North & South - - Review -

This World War II yarn for boys has ban­dits at three o’clock (and nine o’clock and other points) and Lan­cast­ers and Messer­schmitts and Fritz and Jer­ries. There’s even a what-ho chap with a mous­tache who turns out to be a de­cent sort af­ter all. Alas, no Englisch schwein­hunds, but you can’t have ev­ery­thing.

Our 18-year-old hero bears the good solid every­man name of Jack. In fact, he is so hon­ourable he could have been called Gala­had, af­ter the Knight of the Round Table whose traits he shares – right down to vir­gin­ity. For many of the young read­ers at whom this book is aimed, an in­tro­duc­tion to the con­cept of Gala­hads would be no bad thing.

Hill evokes a cold, grey world of cold, grey food and pop­u­lates it with a United Na­tions’ worth of dif­fer­ent peo­ples joined in one great strug­gle. The book also drama­tises var­i­ous at­ti­tudes to war, such as those of Jack’s par­ents, who think this is not New Zealand’s war to fight; his col­league in arms, Ste­fan, the ob­sessed Pole, whose fam­ily was bru­tally killed by the Nazis; and English farm­ers who com­plain that all this mar­tial ac­tiv­ity is both­er­ing their an­i­mals.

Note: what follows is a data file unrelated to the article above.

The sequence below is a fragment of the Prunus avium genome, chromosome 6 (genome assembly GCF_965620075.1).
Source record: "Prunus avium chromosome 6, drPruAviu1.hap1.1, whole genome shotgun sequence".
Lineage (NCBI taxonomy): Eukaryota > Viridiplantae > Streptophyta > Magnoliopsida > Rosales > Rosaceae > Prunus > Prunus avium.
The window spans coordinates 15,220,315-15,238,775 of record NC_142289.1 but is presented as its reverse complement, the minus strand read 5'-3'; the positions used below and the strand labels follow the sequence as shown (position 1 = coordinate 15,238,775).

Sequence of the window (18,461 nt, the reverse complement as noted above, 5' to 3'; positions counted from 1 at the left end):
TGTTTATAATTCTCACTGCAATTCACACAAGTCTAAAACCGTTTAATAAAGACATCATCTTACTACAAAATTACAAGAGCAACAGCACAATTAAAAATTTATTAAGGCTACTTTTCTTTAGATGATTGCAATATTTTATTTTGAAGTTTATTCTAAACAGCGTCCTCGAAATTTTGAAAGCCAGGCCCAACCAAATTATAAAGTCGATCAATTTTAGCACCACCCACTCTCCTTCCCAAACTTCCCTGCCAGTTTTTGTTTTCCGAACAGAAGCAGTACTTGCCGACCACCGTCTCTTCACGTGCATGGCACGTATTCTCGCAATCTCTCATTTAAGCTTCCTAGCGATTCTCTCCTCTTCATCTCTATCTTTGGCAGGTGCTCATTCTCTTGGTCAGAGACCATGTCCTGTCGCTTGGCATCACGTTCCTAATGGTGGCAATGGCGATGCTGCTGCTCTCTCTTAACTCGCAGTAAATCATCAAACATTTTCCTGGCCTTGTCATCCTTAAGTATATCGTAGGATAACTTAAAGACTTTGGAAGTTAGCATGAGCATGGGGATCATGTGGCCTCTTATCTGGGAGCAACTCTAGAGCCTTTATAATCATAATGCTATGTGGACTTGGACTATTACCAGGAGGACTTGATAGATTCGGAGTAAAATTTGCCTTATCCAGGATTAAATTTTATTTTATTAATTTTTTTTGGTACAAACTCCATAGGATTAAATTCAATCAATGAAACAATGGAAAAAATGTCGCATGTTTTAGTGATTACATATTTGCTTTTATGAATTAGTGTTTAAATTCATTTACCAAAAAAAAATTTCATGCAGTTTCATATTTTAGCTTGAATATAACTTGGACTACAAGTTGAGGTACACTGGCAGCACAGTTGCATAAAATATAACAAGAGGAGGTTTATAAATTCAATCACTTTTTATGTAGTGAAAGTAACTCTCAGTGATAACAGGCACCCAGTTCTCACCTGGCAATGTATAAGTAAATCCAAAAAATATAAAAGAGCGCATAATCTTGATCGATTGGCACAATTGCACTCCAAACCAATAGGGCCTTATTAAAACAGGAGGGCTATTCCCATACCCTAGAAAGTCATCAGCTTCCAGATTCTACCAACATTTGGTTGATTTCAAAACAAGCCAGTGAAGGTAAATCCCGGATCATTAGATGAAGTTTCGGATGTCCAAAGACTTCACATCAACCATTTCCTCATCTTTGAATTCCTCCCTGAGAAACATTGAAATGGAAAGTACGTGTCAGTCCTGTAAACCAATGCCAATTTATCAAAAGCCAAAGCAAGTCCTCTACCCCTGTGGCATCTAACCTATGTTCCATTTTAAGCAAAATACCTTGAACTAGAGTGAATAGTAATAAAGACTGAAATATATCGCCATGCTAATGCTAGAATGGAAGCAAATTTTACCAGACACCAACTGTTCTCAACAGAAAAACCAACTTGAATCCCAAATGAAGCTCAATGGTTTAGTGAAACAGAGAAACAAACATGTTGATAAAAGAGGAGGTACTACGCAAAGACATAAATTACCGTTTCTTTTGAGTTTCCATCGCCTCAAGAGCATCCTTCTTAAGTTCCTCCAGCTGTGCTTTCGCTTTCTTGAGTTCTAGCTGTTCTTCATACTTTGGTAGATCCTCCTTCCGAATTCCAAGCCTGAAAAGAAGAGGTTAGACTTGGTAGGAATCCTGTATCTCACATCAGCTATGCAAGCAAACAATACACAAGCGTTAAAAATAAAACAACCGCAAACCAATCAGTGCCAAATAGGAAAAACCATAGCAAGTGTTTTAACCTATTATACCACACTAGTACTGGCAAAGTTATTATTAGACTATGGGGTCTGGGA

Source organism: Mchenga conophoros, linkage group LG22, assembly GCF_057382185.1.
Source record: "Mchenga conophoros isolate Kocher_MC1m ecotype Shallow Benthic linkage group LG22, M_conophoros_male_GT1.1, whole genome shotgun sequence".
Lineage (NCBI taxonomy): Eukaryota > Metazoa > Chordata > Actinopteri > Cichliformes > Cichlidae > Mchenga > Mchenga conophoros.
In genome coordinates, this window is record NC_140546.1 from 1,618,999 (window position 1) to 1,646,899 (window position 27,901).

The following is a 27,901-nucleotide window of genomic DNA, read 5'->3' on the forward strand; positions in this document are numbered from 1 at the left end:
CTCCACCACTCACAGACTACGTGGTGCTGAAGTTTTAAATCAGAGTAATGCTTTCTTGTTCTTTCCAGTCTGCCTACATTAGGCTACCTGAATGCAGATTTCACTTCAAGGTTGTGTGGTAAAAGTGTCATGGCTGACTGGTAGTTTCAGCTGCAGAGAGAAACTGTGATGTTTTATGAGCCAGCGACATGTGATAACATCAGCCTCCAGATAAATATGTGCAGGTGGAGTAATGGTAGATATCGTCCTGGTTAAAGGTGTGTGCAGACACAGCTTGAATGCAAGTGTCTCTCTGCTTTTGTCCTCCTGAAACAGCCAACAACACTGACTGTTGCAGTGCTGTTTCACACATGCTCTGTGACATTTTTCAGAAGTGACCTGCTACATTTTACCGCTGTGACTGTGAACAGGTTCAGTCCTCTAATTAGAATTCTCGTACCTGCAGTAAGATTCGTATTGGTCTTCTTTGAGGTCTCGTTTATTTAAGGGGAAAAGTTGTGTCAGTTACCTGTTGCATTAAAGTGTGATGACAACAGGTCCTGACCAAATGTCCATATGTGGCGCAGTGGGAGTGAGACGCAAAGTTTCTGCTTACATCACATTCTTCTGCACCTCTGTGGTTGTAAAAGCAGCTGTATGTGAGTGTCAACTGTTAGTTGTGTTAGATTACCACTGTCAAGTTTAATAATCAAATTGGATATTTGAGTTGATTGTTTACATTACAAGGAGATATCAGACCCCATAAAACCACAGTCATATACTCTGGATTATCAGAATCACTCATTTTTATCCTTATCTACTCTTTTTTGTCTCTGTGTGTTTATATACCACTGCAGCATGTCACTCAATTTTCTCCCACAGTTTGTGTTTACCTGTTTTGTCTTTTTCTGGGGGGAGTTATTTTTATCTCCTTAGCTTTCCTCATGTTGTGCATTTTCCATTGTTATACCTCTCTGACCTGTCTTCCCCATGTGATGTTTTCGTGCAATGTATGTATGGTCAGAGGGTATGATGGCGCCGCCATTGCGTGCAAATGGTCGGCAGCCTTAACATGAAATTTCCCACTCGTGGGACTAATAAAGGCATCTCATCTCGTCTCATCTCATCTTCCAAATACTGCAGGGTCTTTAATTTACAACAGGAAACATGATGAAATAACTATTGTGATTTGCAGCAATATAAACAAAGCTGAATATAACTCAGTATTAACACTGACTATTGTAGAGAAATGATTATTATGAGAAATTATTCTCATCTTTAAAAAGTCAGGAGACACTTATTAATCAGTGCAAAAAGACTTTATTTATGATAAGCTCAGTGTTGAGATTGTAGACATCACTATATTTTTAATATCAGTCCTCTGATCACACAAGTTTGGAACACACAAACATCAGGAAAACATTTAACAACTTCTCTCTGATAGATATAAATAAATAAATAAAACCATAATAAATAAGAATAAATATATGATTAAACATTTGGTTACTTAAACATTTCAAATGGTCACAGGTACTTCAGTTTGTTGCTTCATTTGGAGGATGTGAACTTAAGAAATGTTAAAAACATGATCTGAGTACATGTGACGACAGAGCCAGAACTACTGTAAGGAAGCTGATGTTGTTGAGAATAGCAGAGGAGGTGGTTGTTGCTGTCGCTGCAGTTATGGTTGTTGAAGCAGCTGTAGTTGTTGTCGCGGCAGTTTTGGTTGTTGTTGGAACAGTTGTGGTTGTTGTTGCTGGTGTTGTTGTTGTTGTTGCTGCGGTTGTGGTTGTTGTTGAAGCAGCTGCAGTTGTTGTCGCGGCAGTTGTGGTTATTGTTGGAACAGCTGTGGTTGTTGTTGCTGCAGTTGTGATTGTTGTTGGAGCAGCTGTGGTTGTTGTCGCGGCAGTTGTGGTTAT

Jack has joined up against his par­ents’ wishes. In Eng­land, as a mem­ber of a fighter crew that un­der­takes var­i­ous mis­sions of in­creas­ing de­grees of dan­ger over oc­cu­pied Europe, he is con­fronted with the re­al­i­ties of death in the sky and on the ground. He, too, ques­tions what he is do­ing. The con­clu­sion is an un­ex­pected one, de-em­pha­sis­ing hero­ics to fo­cus in­stead on how unity and com­mon feel­ing are strong enough to over­ride and to arise from the most ex­treme of con­flicts.

One of the few dis­ap­point­ments in this oth­er­wise clev­erly crafted book is that, in 2017, the only fe­male char­ac­ters, in this story for young males, are ei­ther madon­nas or black­mar­ket rack­e­teer­ing whores.

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